Some employers may pay more into your pension, if you also agree to pay more in.
If you’re a member of a workplace pension scheme, your employer may be contributing to your pension pot. Often, employers will contribute a proportion of your salary or wages.
Some employers will agree to pay more to your pension pot to help you build retirement benefits faster, if you agree to increase your contributions to the scheme too. This is known as ‘contribution matching’.
Most employers will have a limit to the additional contributions that they will match. See the example below for a more detailed breakdown.
An example of contribution matching
Jane earns £20,000 a year and is a member of her employer’s workplace pension scheme. She contributes 3% of her salary into the scheme and her employer contributes 5%. Jane’s employer has agreed to match employee contributions between 3% and 8% of her salary.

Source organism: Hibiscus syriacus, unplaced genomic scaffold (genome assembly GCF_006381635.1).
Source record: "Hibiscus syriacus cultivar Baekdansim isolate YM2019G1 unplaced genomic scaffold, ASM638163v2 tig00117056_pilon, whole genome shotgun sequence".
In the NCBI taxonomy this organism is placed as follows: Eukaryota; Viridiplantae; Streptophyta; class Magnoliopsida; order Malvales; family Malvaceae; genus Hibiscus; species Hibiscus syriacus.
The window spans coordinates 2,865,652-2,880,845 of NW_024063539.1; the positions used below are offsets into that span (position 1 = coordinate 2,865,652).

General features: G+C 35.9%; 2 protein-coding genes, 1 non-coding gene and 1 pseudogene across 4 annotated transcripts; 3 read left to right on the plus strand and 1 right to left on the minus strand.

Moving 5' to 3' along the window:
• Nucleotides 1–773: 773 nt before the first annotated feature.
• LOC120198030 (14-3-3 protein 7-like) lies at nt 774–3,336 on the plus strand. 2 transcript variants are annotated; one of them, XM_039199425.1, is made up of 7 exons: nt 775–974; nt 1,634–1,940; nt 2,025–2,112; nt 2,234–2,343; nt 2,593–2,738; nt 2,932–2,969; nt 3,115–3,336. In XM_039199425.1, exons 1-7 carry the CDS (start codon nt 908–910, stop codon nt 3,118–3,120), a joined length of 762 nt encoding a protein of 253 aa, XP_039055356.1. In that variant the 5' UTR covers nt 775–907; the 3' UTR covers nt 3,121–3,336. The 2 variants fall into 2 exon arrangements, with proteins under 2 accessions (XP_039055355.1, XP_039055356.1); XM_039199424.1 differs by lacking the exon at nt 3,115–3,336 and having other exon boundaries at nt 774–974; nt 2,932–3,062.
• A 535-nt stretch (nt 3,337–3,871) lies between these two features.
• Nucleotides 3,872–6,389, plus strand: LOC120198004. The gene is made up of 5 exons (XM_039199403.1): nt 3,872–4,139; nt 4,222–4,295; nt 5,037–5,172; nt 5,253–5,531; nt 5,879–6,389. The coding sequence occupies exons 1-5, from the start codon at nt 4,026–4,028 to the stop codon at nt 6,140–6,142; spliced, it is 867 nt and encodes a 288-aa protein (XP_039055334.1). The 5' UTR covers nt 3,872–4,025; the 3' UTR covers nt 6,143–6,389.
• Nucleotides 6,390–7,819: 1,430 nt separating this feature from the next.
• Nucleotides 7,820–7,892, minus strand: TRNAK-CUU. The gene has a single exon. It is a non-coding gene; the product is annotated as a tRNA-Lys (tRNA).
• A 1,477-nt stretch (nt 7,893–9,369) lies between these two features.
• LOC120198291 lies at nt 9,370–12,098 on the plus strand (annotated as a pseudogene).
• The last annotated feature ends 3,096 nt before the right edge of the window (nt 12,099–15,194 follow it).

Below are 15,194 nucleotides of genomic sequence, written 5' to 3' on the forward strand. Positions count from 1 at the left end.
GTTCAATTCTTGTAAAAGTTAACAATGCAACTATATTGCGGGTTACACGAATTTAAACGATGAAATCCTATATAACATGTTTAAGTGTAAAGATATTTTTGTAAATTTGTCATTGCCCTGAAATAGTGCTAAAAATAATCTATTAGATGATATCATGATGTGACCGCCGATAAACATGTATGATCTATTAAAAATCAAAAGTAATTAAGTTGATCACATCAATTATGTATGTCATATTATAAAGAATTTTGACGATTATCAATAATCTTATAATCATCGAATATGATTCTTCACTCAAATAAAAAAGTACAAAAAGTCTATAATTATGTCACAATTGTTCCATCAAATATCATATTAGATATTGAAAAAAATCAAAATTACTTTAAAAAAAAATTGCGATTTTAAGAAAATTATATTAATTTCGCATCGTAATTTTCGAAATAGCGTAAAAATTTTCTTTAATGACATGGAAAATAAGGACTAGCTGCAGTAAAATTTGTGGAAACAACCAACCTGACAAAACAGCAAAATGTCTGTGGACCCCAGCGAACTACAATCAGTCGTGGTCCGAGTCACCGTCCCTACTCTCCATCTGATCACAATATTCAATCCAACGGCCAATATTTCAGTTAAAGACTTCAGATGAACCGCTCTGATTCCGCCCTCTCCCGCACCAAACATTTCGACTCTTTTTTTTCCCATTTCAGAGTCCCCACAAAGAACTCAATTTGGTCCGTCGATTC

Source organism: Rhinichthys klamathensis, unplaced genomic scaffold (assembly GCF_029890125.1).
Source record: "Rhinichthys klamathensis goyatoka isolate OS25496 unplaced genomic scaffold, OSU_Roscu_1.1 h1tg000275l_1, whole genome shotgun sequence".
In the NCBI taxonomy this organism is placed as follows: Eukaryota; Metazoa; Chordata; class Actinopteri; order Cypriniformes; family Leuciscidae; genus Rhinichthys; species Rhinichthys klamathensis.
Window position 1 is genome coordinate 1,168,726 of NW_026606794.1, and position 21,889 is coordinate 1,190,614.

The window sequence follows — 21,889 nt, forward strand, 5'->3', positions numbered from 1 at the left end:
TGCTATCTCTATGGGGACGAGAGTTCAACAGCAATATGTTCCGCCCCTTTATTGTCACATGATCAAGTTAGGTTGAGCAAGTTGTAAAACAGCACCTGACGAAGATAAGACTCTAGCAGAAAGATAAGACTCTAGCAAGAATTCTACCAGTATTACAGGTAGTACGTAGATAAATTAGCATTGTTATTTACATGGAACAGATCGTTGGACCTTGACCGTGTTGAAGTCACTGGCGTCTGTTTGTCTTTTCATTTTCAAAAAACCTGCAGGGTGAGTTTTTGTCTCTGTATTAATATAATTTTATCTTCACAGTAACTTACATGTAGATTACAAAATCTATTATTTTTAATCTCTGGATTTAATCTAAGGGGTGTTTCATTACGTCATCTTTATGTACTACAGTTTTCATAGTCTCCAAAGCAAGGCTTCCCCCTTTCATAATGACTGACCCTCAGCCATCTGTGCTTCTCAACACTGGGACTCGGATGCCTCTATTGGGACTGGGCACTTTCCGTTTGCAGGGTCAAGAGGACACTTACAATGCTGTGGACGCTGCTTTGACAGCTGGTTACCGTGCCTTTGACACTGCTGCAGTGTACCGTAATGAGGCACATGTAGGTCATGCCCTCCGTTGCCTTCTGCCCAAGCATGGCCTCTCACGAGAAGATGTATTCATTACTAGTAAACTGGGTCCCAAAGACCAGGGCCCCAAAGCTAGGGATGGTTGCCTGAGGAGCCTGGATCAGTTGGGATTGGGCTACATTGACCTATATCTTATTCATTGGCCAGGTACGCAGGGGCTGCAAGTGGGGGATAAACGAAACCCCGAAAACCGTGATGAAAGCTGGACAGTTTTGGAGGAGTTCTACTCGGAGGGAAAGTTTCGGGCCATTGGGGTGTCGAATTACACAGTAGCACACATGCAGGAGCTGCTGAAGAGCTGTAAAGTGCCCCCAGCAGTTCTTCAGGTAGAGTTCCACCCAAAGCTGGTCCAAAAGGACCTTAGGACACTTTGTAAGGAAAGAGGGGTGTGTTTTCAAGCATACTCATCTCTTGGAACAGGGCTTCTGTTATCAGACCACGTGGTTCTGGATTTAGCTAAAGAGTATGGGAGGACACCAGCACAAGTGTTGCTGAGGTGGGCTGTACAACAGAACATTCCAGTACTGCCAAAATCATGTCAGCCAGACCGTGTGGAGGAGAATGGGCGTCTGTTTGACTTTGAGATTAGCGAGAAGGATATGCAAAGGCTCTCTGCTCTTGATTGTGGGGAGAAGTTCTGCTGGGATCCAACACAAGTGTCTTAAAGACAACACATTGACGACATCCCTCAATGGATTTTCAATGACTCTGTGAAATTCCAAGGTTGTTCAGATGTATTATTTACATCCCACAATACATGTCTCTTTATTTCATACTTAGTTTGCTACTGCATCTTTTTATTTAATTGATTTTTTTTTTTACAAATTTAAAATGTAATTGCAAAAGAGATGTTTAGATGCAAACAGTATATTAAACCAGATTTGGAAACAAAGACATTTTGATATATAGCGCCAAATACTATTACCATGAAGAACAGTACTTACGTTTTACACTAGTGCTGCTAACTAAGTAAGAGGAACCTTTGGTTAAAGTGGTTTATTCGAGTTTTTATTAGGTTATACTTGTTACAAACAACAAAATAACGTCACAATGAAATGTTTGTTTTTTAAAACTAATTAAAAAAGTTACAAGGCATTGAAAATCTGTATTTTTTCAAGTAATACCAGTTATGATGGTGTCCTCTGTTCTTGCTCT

Jane is considering increasing her contributions to benefit from her employer agreeing to match her additional contributions.
Currently, Jane is paying 3% of her salary of £20,000, or £600, into the scheme each year, while her employer pays 5%, or £1,000, a year. So, the total contribution paid in to the scheme is £1,600 a year (Jane’s contributions are paid from her salary before tax is deducted).
If Jane increases her contributions to 8% of her salary, she will then be paying £1,600 a year into her pension scheme. Her employer has agreed to match Jane’s additional 5% contribution, so will pay an additional £1,000 a year. This increases the total contribution to £3,600 a year.
Where can I find out more?
If you need more information, please contact us. A pension specialist from our team will be happy to help with whatever pensions-related question you have. Our help is always free.